St. Anthony Main Theatre
It’s unfortunate that this film had to go up against Boyhood. That 12-years-in-the-making, coming-of-age colossus is my most anticipated movie of the summer, and it comes out the same weekend as Hellion, which is also a film about growing up. It’s also unfortunate that Hellion is a bit hit-or-miss.
Brooding, tense, and disturbingly quiet: “Night Moves” feels strangely like a thriller despite its slow, steady burn. It’s like watching the last embers in a fire pit. The flames are low, yet there’s a strange power in the wood’s hypnotic, pulsing glow.
Kristen Wiig — known for starring in and writing “Bridesmaids,” and for her work on “Saturday Night Live” — is probably one of the very brightest comedic actresses working today.
Toward the end of The Unknown Known, Donald Rumsfeld says he’d loved to have known what was going through the mind of Saddam Hussein’s right hand man, Tariq Aziz, during the final years of the dictator’s regime. “[Aziz] is a perfectly rational, logical individual,” the Secretary of Defense under George W. Bush says. “You wonder: What goes on in a mind like that?”
What makes Ilo Ilo more than just another family drama is the nuance with which writer/director Anthony Chen builds his characters. While each one appears based on a stereotype (the commanding mother, the shy maid, the troublesome son), they also have certain flaws or attributes that make them, as individuals, appear much more human than the usual fare that alights in family dramas, which are so fatally prone to melodrama.
If this relentless, frigid winter has you cooped up all Bergmanian — contemplating your sanity, the meaning of life — why not venture out this weekend to find solace (or at least some fun) in a celebration of modern Scandinavian cinema?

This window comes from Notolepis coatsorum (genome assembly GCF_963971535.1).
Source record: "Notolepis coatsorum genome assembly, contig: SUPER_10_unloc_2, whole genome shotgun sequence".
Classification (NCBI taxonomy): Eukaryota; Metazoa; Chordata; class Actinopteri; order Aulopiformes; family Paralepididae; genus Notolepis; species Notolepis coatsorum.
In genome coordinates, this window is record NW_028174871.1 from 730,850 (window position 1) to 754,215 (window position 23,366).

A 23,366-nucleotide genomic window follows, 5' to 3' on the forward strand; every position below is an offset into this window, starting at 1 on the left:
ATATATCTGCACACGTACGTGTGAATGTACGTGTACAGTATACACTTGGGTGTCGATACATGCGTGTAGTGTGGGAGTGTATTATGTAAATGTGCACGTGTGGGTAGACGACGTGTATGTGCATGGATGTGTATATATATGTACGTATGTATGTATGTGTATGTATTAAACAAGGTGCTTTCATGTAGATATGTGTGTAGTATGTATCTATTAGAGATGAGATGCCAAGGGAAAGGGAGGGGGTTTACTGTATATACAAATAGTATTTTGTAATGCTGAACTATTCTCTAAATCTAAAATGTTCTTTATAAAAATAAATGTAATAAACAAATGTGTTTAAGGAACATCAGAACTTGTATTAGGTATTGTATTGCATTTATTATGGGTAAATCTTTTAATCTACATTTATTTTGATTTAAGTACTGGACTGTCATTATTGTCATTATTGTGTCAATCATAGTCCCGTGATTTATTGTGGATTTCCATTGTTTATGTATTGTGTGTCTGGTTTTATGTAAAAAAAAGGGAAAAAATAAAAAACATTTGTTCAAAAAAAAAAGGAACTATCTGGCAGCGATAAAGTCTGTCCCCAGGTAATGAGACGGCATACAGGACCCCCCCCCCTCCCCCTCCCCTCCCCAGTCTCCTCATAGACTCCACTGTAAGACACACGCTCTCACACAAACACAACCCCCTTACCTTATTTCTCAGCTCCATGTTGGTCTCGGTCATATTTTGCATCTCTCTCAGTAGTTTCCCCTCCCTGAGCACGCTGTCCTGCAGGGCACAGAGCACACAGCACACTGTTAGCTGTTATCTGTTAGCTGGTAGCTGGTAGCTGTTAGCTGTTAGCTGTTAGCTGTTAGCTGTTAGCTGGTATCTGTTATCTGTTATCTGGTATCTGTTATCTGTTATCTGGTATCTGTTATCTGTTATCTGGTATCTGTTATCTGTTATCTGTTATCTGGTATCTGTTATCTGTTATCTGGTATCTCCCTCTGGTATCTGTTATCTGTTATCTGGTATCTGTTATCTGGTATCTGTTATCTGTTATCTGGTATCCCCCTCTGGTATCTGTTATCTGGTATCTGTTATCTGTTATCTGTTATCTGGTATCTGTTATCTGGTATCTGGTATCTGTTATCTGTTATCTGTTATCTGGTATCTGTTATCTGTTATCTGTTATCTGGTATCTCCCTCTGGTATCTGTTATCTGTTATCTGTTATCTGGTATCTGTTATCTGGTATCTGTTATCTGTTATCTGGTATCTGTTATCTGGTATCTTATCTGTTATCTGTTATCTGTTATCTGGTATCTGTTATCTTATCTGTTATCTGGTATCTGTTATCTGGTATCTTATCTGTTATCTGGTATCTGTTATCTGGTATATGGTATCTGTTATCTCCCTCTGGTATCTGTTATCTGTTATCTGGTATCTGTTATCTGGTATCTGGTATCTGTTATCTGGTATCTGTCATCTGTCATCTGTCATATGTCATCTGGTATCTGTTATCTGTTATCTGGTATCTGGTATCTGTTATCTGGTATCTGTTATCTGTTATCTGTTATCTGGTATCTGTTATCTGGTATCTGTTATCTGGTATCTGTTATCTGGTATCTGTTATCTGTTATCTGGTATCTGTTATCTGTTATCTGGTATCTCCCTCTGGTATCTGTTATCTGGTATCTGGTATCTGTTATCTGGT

Listen up, American movie fans. Until the end of this month and into the beginning of March, you can revisit (or acquaint yourself, perhaps) with the super-stylized worlds of America’s most beloved auteur.
It’s the week of Valentine’s, but I’m not sure if love is in this frigid, arctic air. While there’s certainly no lack of romantic films slated to play in the Twin Cities, there’s no real surplus of them either. And that’s cool with me.
Despite the snow and the cold, the Twin Cities are a place many Africans call home, and those over at the Film Society of Minneapolis/St. Paul decided to celebrate that fact with a festival called Images of Africa.
This week sees the start of both the latest Sound Unseen, one of the most highly-anticipated annual events of the Twin Cities film and music scenes, as well as the astonishingly comprehensive Images of Africa festival at St. Anthony Main.
The trailer above is for Wampler’s Ascent, a film following Steve Wampler, who has cerebral palsy, as he does some 20,000 pull-ups to conquer the 3,000 foot face of Yosemite’s iconic El Capitan. Part determination doc, part nature flick, the film is just the thing you’d want to kick off the Twin Cities’ inaugural Reel Abilities film festival: five days of inspiring stories and profound insights into realities not often explored in today’s cinema.
As summer starts to enter its final stretch, it’s probably time to consider kissing endless weeks of disposable entertainment adieu in favor of more substantial cinematic offerings.
It’s going to be a good weekend at Landmark Theaters for movie-goers who specifically seek out movies that tie into current events. Here is a list of some of the other limited release screenings you’ll want to check out this week.
Tons of music events are offered every summer in the Twin Cities, so slather on some sunscreen and enjoy a free show in the great outdoors.
Here are my choices for the best Twin Cities screenings for cinephiles this week.